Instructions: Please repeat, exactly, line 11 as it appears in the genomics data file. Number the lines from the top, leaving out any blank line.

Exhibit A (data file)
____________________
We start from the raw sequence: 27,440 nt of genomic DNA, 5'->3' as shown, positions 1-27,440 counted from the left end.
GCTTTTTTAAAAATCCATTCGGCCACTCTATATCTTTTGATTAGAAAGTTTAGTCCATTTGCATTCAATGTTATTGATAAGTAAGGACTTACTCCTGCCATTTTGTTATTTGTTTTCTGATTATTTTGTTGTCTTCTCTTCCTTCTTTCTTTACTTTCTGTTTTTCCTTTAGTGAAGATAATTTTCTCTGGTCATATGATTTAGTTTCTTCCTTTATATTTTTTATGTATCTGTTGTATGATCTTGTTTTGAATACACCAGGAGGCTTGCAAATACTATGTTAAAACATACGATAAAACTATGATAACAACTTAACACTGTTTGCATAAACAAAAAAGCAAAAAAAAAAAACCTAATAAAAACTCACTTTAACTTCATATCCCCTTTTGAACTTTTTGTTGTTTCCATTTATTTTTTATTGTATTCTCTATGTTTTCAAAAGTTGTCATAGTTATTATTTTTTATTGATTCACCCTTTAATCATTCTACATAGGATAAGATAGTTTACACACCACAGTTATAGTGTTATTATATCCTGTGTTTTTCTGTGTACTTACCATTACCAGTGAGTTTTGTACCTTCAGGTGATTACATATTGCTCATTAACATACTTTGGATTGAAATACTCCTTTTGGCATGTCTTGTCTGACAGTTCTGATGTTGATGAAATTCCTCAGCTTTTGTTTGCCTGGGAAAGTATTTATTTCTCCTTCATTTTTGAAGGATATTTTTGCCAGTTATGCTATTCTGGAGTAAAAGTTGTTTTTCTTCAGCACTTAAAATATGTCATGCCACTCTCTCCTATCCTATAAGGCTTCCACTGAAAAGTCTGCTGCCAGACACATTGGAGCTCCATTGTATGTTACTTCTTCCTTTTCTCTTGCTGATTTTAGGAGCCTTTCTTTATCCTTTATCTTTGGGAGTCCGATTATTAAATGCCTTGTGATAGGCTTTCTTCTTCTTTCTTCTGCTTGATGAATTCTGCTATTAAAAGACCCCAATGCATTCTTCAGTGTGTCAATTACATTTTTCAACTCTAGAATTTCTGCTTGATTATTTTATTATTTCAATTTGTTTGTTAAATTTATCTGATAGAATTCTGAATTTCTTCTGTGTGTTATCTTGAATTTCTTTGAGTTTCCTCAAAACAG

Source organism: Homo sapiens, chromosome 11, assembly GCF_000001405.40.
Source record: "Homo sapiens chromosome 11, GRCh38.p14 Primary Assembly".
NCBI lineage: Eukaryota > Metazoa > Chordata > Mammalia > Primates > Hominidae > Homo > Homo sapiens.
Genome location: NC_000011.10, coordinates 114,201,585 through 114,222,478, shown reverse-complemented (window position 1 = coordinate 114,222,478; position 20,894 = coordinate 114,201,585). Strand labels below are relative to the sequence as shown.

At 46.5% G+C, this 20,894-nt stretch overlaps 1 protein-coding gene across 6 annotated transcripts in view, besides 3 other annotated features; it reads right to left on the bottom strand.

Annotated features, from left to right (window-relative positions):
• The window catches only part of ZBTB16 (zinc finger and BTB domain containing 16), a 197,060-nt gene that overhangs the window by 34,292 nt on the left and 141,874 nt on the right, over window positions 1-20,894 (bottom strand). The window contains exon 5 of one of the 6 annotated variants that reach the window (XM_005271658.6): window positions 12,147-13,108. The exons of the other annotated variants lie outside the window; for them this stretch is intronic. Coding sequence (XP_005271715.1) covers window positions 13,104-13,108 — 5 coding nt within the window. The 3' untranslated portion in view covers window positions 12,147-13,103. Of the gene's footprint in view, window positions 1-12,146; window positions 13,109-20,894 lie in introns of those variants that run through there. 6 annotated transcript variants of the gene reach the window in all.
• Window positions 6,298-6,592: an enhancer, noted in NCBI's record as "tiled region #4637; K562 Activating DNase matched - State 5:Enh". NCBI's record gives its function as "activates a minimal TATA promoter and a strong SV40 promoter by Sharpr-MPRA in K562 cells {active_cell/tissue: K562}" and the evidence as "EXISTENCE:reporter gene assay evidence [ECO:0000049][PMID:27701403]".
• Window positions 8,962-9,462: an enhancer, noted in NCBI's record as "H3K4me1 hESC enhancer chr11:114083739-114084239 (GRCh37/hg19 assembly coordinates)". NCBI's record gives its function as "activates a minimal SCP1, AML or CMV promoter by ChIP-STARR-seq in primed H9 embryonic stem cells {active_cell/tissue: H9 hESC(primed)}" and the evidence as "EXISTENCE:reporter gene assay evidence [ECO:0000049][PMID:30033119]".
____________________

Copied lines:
• Window positions 8,962-9,462: an enhancer, noted in NCBI's record as "H3K4me1 hESC enhancer chr11:114083739-114084239 (GRCh37/hg19 assembly coordinates)". NCBI's record gives its function as "activates a minimal SCP1, AML or CMV promoter by ChIP-STARR-seq in primed H9 embryonic stem cells {active_cell/tissue: H9 hESC(primed)}" and the evidence as "EXISTENCE:reporter gene assay evidence [ECO:0000049][PMID:30033119]".